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Reading list on solid mechanics for engineering students

Kewei Li's picture

If you are an engineering student and going to study solid mechanics, you may have a question: "what are the best books on solid mechanics which I should read to gain a firm background?" Your advisor may give you some suggestions, but you still want to know what other people read or study. It is better to follow a good reading list to study a subject step by step. And also your advisor may give you a list, but that one may work only for the topics your advisor wants you know. Is there a general reading list one can follow to gain a solid understanding on solid mechanics? This might be a question most students have.

We have many discussions in iMechanica about the solid mechanics books. You can find some good books in Dr Suo's lecture notes of Solid Mechanics class. Allan F Bower has a free online Solid Mechanics Textbook, as Konstantin Volokh said it is "an encyclopedic textbook covering the most of the modern solid mechanics." In addition, we have a list of Lecture notes on mechanics for all kinds of purposes. It seems we have variety of materials to study. But for a young engineering student who just started to learn solid mechanics. Do we have some suggestions for these to study step by step? I found a bibliography on solid mechanics in Dr James R. Rice's introduction to the continuum mechanics of solids is very helpful. With the help of that, in my opinion, the following might be a good and short reading list for engineering students to study solid mechanics step by step:

  1. F. P. Beer, E. R. Johnston, E. R. Eisenberg, et al, Vector Mechanics for Engineers: Statics and Dynamics.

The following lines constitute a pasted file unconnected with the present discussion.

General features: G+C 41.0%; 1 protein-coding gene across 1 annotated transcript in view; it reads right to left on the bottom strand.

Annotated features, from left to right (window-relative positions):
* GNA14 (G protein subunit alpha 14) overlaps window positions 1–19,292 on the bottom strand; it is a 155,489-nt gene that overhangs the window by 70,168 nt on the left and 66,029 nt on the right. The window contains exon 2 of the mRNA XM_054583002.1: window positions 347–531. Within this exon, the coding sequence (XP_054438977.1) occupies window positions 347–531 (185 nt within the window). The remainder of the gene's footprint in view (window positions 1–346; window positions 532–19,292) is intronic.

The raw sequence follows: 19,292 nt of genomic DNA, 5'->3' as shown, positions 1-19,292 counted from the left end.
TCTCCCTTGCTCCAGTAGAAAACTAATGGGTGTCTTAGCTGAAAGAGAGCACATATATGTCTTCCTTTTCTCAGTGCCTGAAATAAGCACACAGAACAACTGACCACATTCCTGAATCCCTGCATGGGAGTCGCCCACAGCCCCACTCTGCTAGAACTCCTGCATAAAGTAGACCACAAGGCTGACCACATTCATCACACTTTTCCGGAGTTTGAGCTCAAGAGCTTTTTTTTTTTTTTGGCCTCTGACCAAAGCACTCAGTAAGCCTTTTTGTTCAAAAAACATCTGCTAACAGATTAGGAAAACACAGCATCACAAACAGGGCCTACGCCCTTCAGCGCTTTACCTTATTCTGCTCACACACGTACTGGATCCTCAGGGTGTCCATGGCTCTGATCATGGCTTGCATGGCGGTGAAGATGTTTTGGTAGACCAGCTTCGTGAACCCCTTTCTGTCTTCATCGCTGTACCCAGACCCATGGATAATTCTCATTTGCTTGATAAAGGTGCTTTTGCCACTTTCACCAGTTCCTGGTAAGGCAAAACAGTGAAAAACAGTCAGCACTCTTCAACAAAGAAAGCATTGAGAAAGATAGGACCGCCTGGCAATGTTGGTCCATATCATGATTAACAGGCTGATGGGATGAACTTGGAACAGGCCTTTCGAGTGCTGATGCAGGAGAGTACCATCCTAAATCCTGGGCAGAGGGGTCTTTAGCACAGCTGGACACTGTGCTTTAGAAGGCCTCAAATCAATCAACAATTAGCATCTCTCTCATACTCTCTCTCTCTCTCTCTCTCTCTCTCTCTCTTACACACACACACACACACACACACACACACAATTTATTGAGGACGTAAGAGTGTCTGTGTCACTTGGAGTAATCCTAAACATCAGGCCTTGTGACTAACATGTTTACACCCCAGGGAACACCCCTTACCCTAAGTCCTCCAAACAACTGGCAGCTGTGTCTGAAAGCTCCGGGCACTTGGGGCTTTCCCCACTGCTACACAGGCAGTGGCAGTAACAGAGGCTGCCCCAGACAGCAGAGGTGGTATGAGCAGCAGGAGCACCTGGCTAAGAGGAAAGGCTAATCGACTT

2. F. P. Beer, E. R. Johnston and J. T. DeWolf, Mechanics of Materials.
  3. L. E. Malvern, Introduction to the Mechanics of a Continuous Medium.
  4. S. Timoshenko and J. N. Goodier, Theory of Elasticity.
  5. A. E. Green and W. Zerna, Theoretical Elasticity.
  6. L. D. Landau and E. M. Lifschitz, Theory of Elasticity.

The last three books are for advanced students who are going to study Elasticity. I am going to keep this list up to date. Because I am still learning this subject, please let me know if you have some comments. 

 

Comments

MichelleLOyen's picture

I loaned one of my masters students the book "Mechanical Metallurgy" by George Dieter and she was stunned by the content and the relevance (although her project is on biological materials so not clearly related): the practical chapters are extremely useful and I personally can blame this text for my having switched from a BS degree in Materials to an MS in applied mechanics!

Kewei Li's picture

Hi, Dr Michelle L. Oyen:

Thank you very much for your suggestion of George's book! I am going to take a look. BTW, for the biological material I am going to post another list of some good texts on Biomechanics, especially the theory of Finite Elasticity. 

HuanLi's picture

Do you have some suggestions for some books about plasticty? Thanks 

Kewei Li's picture

Hi, Huan:

Since I am not quite familiar with plasticity, but you can refer to Dr James R. Rice's publication on Solid Mechanics in which you can find some suggestions on Plasticity. 

 

 

 

Huan,

After 1.5 years study in crashworthiness of both passenger car and heavy-duty truck, I have read several book shown as follows.

Most of them are somehow related with Plasticity.

Hope they could help.

  1. Computational Methods for Plasticity: Theory and Applications‎,
    - by Eduardo de Souza Neto, EA de Souza Neto, Djordje Perić, David Owen, DRJ Owen 
  2. Computational Plasticity‎
    - by Eugenio Onate, Roger Owen, D R J Owen
  3. Nonlinear Finite Element Methods‎
    - by Peter Wriggers
  4. Nonlinear Solid Mechanics: A Continuum Approach for Engineering‎
    - by Gerhard A. Holzapfel 
  5. Structures Under Crash and Impact: Continuum Mechanics, Discretization and ...‎
    - by Stefan Hiermaier, Stefan Josef Hiermaier
  6. Introduction to Computational Plasticity: Why it Forms and how it Gives Rise ...‎
    - by Fionn Dunne, Nik Petrinic

For beginning, No.6 could be the best, although there are some printing problems.

Anyway, enjoy!

 

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